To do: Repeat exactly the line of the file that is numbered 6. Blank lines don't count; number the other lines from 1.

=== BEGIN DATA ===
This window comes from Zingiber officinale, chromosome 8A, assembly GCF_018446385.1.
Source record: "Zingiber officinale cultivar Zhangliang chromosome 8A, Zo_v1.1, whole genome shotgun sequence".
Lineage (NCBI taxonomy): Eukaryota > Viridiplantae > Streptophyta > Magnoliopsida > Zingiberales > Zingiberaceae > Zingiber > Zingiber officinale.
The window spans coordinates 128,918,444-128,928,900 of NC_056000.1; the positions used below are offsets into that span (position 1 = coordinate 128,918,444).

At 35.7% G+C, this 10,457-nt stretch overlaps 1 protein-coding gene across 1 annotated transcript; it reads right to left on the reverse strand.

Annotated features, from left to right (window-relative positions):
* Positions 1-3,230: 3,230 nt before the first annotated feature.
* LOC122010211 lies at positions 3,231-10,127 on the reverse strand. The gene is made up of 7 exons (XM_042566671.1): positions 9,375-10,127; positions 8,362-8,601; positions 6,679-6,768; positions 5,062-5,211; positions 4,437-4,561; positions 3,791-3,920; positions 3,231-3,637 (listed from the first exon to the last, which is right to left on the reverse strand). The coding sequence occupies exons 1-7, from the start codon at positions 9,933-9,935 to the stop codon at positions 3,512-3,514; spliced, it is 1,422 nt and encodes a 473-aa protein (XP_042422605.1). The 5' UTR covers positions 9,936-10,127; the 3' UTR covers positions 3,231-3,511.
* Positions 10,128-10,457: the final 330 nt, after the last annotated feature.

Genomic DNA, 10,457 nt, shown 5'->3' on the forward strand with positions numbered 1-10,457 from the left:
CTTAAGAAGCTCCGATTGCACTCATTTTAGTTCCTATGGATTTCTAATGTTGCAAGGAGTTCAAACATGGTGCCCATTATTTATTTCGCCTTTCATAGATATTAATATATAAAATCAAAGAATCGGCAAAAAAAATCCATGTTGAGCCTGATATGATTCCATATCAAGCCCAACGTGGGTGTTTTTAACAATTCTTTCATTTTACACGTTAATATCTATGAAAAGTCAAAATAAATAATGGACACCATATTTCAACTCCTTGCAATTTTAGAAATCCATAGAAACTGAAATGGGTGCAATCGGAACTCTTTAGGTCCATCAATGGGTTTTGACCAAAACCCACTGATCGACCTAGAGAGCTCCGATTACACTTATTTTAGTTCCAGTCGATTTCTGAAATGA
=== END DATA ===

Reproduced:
Annotated features, from left to right (window-relative positions):